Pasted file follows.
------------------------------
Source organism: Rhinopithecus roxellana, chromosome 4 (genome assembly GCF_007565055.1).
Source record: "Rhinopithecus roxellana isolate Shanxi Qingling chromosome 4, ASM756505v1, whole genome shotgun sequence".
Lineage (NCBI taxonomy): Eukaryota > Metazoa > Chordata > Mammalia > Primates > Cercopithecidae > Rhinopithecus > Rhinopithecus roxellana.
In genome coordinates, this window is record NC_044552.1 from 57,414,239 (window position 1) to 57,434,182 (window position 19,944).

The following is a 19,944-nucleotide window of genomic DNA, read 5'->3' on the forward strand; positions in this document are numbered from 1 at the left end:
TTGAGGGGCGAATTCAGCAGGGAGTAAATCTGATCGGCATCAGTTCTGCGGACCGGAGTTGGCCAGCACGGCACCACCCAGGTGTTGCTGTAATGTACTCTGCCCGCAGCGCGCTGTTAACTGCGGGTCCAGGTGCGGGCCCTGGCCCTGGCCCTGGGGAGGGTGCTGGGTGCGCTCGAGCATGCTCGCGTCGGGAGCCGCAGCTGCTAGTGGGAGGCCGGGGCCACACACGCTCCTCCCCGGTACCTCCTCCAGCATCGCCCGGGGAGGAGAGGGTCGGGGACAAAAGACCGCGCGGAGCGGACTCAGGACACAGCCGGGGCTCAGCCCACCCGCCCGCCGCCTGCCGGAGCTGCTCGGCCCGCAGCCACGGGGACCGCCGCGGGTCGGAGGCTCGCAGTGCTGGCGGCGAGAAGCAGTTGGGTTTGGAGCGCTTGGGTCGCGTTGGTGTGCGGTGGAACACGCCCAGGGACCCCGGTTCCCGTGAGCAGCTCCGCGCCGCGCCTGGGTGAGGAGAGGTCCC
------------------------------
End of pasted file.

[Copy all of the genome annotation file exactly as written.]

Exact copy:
Source organism: Rhinopithecus roxellana, chromosome 4 (genome assembly GCF_007565055.1).
Source record: "Rhinopithecus roxellana isolate Shanxi Qingling chromosome 4, ASM756505v1, whole genome shotgun sequence".
Lineage (NCBI taxonomy): Eukaryota > Metazoa > Chordata > Mammalia > Primates > Cercopithecidae > Rhinopithecus > Rhinopithecus roxellana.
In genome coordinates, this window is record NC_044552.1 from 57,414,239 (window position 1) to 57,434,182 (window position 19,944).

The following is a 19,944-nucleotide window of genomic DNA, read 5'->3' on the forward strand; positions in this document are numbered from 1 at the left end:
TTGAGGGGCGAATTCAGCAGGGAGTAAATCTGATCGGCATCAGTTCTGCGGACCGGAGTTGGCCAGCACGGCACCACCCAGGTGTTGCTGTAATGTACTCTGCCCGCAGCGCGCTGTTAACTGCGGGTCCAGGTGCGGGCCCTGGCCCTGGCCCTGGGGAGGGTGCTGGGTGCGCTCGAGCATGCTCGCGTCGGGAGCCGCAGCTGCTAGTGGGAGGCCGGGGCCACACACGCTCCTCCCCGGTACCTCCTCCAGCATCGCCCGGGGAGGAGAGGGTCGGGGACAAAAGACCGCGCGGAGCGGACTCAGGACACAGCCGGGGCTCAGCCCACCCGCCCGCCGCCTGCCGGAGCTGCTCGGCCCGCAGCCACGGGGACCGCCGCGGGTCGGAGGCTCGCAGTGCTGGCGGCGAGAAGCAGTTGGGTTTGGAGCGCTTGGGTCGCGTTGGTGTGCGGTGGAACACGCCCAGGGACCCCGGTTCCCGTGAGCAGCTCCGCGCCGCGCCTGGGTGAGGAGAGGTCCC